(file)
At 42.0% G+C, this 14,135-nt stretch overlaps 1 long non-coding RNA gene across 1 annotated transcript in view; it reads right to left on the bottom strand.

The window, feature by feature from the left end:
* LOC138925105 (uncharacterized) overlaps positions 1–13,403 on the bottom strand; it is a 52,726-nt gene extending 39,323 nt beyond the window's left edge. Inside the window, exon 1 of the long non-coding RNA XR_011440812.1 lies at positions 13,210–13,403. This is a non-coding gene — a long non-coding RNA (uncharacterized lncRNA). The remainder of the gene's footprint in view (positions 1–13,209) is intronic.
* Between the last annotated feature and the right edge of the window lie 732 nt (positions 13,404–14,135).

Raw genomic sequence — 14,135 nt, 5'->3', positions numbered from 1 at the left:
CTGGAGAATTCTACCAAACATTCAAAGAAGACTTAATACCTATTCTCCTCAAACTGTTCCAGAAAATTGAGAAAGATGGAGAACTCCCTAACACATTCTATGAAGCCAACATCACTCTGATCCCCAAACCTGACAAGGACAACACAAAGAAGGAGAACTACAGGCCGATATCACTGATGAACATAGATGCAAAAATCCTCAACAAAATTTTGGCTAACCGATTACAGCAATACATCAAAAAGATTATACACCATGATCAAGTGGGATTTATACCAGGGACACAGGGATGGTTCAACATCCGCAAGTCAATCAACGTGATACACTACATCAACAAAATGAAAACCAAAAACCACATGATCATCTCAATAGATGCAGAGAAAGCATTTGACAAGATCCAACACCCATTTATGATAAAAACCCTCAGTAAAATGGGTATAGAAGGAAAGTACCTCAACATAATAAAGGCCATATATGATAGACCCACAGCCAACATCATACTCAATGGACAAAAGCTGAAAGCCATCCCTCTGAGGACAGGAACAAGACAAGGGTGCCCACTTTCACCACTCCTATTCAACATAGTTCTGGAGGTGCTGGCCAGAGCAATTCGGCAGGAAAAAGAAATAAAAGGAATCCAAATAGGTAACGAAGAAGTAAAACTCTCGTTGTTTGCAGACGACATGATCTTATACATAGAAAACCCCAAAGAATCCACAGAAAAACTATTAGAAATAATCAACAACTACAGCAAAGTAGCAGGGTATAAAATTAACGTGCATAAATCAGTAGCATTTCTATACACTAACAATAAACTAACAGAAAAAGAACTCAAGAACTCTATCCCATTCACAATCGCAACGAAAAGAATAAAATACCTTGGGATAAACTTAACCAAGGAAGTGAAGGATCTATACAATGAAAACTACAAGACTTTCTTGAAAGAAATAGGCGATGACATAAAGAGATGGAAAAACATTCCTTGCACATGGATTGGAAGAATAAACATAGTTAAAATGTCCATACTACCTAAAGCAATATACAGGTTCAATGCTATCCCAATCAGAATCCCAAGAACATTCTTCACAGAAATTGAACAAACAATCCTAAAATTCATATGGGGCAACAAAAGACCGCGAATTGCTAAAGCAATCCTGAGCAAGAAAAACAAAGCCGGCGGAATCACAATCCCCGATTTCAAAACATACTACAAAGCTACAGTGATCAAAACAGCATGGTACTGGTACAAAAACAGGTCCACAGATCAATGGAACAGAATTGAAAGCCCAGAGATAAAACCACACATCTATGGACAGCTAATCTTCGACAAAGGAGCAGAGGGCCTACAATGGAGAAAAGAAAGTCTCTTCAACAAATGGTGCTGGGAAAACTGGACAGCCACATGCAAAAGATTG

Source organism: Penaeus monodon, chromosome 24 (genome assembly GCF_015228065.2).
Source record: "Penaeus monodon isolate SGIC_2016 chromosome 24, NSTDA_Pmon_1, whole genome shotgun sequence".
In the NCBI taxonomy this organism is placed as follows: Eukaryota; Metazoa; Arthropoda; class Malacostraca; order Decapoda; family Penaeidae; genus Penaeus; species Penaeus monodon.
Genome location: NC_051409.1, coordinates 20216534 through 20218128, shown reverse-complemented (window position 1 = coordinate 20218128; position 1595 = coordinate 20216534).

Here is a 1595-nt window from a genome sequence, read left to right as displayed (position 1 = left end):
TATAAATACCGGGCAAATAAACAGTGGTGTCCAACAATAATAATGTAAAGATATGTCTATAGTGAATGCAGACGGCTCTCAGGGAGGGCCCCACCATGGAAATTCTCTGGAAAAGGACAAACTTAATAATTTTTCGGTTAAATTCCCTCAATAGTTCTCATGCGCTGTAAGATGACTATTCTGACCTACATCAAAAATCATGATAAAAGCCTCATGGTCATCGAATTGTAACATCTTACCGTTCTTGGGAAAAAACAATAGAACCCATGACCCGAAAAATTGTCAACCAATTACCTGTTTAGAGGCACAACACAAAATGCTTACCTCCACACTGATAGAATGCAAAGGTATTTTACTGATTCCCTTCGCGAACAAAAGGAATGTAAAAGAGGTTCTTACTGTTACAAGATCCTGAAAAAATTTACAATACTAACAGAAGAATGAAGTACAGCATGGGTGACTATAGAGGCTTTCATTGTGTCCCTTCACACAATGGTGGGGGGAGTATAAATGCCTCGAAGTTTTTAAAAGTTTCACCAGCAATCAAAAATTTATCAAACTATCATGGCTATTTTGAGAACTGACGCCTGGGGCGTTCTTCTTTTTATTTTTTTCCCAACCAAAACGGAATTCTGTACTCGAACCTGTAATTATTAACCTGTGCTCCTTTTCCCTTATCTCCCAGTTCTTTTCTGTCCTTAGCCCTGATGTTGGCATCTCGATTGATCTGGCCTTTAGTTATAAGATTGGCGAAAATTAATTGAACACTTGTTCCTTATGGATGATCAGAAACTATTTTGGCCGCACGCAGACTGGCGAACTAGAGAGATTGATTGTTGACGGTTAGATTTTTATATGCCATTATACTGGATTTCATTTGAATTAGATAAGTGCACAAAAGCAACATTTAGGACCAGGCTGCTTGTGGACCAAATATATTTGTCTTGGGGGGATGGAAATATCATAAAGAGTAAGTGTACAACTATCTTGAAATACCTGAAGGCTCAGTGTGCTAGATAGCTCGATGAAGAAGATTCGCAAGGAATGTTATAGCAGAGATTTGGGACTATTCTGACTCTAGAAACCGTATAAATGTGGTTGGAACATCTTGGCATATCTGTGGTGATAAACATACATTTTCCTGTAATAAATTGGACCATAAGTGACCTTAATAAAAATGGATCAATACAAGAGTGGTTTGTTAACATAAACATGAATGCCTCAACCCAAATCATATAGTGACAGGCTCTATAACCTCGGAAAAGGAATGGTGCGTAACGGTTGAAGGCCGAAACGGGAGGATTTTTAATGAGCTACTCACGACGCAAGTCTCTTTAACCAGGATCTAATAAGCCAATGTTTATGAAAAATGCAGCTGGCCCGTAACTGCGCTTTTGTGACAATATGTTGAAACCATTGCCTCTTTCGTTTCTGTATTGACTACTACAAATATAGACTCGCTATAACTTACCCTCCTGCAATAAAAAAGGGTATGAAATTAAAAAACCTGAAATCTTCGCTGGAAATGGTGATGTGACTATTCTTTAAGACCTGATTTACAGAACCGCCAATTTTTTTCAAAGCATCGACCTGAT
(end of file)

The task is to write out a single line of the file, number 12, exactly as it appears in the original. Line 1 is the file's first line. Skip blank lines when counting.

TATAAATACCGGGCAAATAAACAGTGGTGTCCAACAATAATAATGTAAAGATATGTCTATAGTGAATGCAGACGGCTCTCAGGGAGGGCCCCACCATGGAAATTCTCTGGAAAAGGACAAACTTAATAATTTTTCGGTTAAATTCCCTCAATAGTTCTCATGCGCTGTAAGATGACTATTCTGACCTACATCAAAAATCATGATAAAAGCCTCATGGTCATCGAATTGTAACATCTTACCGTTCTTGGGAAAAAACAATAGAACCCATGACCCGAAAAATTGTCAACCAATTACCTGTTTAGAGGCACAACACAAAATGCTTACCTCCACACTGATAGAATGCAAAGGTATTTTACTGATTCCCTTCGCGAACAAAAGGAATGTAAAAGAGGTTCTTACTGTTACAAGATCCTGAAAAAATTTACAATACTAACAGAAGAATGAAGTACAGCATGGGTGACTATAGAGGCTTTCATTGTGTCCCTTCACACAATGGTGGGGGGAGTATAAATGCCTCGAAGTTTTTAAAAGTTTCACCAGCAATCAAAAATTTATCAAACTATCATGGCTATTTTGAGAACTGACGCCTGGGGCGTTCTTCTTTTTATTTTTTTCCCAACCAAAACGGAATTCTGTACTCGAACCTGTAATTATTAACCTGTGCTCCTTTTCCCTTATCTCCCAGTTCTTTTCTGTCCTTAGCCCTGATGTTGGCATCTCGATTGATCTGGCCTTTAGTTATAAGATTGGCGAAAATTAATTGAACACTTGTTCCTTATGGATGATCAGAAACTATTTTGGCCGCACGCAGACTGGCGAACTAGAGAGATTGATTGTTGACGGTTAGATTTTTATATGCCATTATACTGGATTTCATTTGAATTAGATAAGTGCACAAAAGCAACATTTAGGACCAGGCTGCTTGTGGACCAAATATATTTGTCTTGGGGGGATGGAAATATCATAAAGAGTAAGTGTACAACTATCTTGAAATACCTGAAGGCTCAGTGTGCTAGATAGCTCGATGAAGAAGATTCGCAAGGAATGTTATAGCAGAGATTTGGGACTATTCTGACTCTAGAAACCGTATAAATGTGGTTGGAACATCTTGGCATATCTGTGGTGATAAACATACATTTTCCTGTAATAAATTGGACCATAAGTGACCTTAATAAAAATGGATCAATACAAGAGTGGTTTGTTAACATAAACATGAATGCCTCAACCCAAATCATATAGTGACAGGCTCTATAACCTCGGAAAAGGAATGGTGCGTAACGGTTGAAGGCCGAAACGGGAGGATTTTTAATGAGCTACTCACGACGCAAGTCTCTTTAACCAGGATCTAATAAGCCAATGTTTATGAAAAATGCAGCTGGCCCGTAACTGCGCTTTTGTGACAATATGTTGAAACCATTGCCTCTTTCGTTTCTGTATTGACTACTACAAATATAGACTCGCTATAACTTACCCTCCTGCAATAAAAAAGGGTATGAAATTAAAAAACCTGAAATCTTCGCTGGAAATGGTGATGTGACTATTCTTTAAGACCTGATTTACAGAACCGCCAATTTTTTTCAAAGCATCGACCTGAT